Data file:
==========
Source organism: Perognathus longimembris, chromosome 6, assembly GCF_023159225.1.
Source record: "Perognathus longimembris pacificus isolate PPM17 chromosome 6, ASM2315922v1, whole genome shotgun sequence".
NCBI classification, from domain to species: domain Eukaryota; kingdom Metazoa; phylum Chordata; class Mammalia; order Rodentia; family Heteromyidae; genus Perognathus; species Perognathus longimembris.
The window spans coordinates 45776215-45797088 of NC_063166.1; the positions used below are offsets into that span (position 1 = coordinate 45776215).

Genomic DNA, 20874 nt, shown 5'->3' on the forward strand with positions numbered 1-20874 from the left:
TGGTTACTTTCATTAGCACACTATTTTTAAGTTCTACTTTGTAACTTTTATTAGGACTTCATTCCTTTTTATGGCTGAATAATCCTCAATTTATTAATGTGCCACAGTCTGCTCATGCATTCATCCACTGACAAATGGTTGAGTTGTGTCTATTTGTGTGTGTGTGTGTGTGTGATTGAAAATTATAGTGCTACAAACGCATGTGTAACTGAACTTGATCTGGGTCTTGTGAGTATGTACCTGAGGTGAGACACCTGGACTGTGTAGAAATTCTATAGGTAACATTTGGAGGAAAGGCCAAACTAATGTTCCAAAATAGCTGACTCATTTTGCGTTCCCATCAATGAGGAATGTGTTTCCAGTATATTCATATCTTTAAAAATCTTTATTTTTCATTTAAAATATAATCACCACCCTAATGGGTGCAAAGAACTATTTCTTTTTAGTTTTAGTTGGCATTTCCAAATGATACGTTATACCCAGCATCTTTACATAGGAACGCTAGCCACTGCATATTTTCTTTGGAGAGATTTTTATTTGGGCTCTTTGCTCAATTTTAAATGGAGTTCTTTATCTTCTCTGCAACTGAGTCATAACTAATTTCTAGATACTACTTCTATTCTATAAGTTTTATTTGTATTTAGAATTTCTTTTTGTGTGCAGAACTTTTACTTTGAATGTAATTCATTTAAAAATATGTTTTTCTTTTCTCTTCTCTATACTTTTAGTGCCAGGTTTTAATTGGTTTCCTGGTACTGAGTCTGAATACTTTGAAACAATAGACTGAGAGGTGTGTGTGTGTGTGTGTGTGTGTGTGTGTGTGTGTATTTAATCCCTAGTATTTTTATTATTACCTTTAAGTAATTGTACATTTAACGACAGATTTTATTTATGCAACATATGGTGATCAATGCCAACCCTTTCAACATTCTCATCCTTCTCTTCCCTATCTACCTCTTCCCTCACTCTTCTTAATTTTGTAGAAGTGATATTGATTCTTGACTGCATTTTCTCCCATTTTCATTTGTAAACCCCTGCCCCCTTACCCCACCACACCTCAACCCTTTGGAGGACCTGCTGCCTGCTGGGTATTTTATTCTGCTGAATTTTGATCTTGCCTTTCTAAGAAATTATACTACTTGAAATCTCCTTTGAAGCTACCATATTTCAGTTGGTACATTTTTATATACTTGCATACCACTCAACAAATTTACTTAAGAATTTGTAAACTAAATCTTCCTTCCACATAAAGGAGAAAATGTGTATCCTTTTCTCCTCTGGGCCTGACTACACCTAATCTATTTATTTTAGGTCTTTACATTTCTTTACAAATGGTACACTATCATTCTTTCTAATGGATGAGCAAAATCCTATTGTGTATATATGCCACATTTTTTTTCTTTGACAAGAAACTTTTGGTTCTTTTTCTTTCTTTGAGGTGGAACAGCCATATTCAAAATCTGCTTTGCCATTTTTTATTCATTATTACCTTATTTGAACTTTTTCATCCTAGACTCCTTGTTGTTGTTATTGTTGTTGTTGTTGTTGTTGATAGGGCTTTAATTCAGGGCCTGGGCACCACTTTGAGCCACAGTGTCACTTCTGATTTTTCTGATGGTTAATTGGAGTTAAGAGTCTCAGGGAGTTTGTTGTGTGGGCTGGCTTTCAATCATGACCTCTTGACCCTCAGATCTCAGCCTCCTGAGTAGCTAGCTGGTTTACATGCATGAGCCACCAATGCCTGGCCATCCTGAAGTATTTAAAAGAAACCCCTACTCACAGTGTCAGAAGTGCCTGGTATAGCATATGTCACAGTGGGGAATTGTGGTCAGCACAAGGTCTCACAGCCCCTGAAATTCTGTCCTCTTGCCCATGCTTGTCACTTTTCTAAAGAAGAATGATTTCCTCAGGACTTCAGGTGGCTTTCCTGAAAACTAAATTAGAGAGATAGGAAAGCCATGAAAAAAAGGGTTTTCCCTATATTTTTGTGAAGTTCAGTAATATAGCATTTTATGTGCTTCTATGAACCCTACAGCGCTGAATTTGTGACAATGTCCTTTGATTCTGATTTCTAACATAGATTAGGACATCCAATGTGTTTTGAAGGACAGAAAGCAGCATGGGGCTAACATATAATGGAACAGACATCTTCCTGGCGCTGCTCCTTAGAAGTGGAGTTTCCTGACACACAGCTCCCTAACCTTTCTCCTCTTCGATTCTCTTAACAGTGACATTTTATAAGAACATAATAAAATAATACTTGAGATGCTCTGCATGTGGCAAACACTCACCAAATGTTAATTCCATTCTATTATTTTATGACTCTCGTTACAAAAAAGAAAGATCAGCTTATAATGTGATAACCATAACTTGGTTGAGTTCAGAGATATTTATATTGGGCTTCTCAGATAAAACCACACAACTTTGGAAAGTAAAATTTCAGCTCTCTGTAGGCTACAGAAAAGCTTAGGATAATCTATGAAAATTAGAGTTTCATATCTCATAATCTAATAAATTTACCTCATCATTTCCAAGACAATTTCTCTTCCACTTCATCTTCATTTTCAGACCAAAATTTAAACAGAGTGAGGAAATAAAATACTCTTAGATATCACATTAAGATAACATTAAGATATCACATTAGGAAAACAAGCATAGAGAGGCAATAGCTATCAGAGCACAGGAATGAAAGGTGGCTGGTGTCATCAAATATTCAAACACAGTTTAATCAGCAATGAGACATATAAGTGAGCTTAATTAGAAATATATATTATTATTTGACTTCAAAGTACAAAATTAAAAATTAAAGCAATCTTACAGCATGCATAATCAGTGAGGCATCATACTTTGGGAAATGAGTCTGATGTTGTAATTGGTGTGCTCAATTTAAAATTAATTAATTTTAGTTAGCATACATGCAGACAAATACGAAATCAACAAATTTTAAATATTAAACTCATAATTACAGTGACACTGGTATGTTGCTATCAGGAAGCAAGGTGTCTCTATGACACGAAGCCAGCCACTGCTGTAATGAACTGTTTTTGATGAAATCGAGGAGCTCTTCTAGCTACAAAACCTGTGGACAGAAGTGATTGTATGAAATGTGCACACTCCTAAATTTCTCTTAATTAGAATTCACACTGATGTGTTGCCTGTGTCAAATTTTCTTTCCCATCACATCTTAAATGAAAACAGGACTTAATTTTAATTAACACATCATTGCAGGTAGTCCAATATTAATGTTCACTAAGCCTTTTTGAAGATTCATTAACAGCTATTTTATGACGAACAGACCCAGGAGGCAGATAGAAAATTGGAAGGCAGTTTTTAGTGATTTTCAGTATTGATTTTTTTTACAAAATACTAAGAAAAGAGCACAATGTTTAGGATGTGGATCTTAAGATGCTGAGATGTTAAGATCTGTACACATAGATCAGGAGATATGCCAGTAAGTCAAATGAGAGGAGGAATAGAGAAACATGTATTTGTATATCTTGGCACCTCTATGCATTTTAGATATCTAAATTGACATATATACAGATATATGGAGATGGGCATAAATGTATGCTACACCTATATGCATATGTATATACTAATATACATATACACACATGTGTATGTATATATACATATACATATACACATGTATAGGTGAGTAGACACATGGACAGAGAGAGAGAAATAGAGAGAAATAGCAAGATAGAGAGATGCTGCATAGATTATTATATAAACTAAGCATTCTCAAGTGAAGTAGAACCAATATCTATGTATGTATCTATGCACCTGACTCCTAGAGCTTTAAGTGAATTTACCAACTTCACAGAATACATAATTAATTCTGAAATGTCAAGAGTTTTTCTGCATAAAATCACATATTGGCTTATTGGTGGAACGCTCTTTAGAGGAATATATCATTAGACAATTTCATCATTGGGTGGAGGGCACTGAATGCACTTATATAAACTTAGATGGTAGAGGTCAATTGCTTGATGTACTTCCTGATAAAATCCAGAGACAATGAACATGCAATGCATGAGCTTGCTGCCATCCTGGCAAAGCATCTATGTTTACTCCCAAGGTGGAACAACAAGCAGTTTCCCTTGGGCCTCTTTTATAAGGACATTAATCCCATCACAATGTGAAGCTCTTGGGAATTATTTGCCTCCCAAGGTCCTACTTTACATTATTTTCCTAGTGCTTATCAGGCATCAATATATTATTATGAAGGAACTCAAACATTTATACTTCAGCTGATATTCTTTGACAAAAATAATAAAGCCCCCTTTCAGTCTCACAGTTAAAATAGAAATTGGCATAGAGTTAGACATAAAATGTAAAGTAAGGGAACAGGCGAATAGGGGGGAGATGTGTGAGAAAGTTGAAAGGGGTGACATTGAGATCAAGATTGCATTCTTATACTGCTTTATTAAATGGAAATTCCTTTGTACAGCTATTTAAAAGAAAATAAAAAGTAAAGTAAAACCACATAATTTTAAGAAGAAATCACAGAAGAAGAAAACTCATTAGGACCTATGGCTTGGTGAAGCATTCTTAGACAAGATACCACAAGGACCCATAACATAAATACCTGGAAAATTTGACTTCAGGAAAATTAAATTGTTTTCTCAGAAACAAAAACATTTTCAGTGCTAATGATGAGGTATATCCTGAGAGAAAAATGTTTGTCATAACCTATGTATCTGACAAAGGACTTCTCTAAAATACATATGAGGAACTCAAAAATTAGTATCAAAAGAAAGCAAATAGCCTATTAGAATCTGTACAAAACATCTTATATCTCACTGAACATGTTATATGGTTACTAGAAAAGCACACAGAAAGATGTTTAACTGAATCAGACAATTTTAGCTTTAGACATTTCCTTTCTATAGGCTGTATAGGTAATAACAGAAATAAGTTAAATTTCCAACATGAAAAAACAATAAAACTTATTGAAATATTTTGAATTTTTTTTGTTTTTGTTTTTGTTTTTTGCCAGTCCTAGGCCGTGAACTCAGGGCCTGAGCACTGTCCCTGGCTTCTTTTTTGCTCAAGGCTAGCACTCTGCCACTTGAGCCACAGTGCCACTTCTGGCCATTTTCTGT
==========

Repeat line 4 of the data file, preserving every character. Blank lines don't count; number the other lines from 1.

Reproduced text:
The window spans coordinates 45776215-45797088 of NC_063166.1; the positions used below are offsets into that span (position 1 = coordinate 45776215).